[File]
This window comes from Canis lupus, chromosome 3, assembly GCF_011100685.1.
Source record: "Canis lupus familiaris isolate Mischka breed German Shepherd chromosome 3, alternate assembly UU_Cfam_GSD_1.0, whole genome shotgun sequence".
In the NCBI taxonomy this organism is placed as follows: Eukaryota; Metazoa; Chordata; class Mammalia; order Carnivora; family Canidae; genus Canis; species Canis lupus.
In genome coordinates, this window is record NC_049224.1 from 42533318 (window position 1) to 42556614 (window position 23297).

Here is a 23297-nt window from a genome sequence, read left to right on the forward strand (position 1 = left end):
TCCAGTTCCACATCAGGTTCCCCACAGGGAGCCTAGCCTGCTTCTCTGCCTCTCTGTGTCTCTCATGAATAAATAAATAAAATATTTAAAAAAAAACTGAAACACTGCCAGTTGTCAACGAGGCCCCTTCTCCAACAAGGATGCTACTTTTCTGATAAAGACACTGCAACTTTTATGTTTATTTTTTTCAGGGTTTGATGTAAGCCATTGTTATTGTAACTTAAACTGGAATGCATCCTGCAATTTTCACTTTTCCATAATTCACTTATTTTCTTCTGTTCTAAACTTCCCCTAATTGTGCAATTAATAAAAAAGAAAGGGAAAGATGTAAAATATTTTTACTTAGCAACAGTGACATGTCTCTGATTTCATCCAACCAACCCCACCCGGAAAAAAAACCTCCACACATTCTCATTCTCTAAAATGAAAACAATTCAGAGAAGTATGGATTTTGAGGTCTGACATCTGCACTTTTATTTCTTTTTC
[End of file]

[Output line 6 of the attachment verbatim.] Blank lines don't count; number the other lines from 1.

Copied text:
TCCAGTTCCACATCAGGTTCCCCACAGGGAGCCTAGCCTGCTTCTCTGCCTCTCTGTGTCTCTCATGAATAAATAAATAAAATATTTAAAAAAAAACTGAAACACTGCCAGTTGTCAACGAGGCCCCTTCTCCAACAAGGATGCTACTTTTCTGATAAAGACACTGCAACTTTTATGTTTATTTTTTTCAGGGTTTGATGTAAGCCATTGTTATTGTAACTTAAACTGGAATGCATCCTGCAATTTTCACTTTTCCATAATTCACTTATTTTCTTCTGTTCTAAACTTCCCCTAATTGTGCAATTAATAAAAAAGAAAGGGAAAGATGTAAAATATTTTTACTTAGCAACAGTGACATGTCTCTGATTTCATCCAACCAACCCCACCCGGAAAAAAAACCTCCACACATTCTCATTCTCTAAAATGAAAACAATTCAGAGAAGTATGGATTTTGAGGTCTGACATCTGCACTTTTATTTCTTTTTC